It's not too difficult to imagine what might catch the ATO's eye, said Thomson Reuters' Terry Hayes.
"Outstanding tax return and activity statement lodgements would be high on the list."
But the ATO said the focus would be moving towards private wealth and trust arrangements.
"For the first time, we are applying our risk differentiation framework to small-to-medium enterprises and highly wealthy individuals to more accurately target individuals who demonstrate risky behaviour," the ATO said in a statement.
The ATO said it would collect account details of bank customers to identify Australian resident taxpayers with offshore bank accounts which may expose undeclared income and/or gains in the 2008-09 to 2010-11 financial years.
The ATO will request the account details from a wide range of banks such as: ANZ, Commonwealth Bank, Westpac, Bank of Qld, Macquarie Bank, Bank of China (Australia) Limited, Citigroup, HSBC, Investec Bank, Rabobank Australia Limited, Citibank and Union Bank of Switzerland.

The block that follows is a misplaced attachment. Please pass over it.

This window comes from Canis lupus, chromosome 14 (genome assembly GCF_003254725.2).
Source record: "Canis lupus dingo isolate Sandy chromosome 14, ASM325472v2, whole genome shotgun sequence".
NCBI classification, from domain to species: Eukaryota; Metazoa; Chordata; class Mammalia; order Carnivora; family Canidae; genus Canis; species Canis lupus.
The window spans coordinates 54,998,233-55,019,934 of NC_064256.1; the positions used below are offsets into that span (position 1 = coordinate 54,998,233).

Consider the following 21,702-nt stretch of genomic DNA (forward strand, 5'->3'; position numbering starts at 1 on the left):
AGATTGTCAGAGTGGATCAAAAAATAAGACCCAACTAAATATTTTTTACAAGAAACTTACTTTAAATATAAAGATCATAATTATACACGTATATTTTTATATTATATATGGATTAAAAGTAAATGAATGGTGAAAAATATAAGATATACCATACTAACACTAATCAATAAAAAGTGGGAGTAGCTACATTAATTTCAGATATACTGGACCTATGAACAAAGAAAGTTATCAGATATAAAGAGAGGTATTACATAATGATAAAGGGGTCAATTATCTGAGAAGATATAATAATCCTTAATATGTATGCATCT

Approximately 50,000 offshore account records will be matched. A report by the Tax Justice Network claims there could be up to $21 trillion stored away in offshore accounts worldwide.
The data-matching is intended to help the ATO identify any non-compliance with lodgement and payment obligations under the tax laws.
Offshore bank accounts may have been established for legitimate business or other reasons, but the ATO's data-matching may result in a query that taxpayers will have to answer, said Hayes.
"Capital gains tax issues also spring to mind, as does return of rental income, correctly claiming property deductions, ownership of property issues, and more."
Approximately 10.4 million individuals will be matched with the data-matching scheme. In 2011 the ATO prosecuted about 1200 people with tax and superannuation offences.
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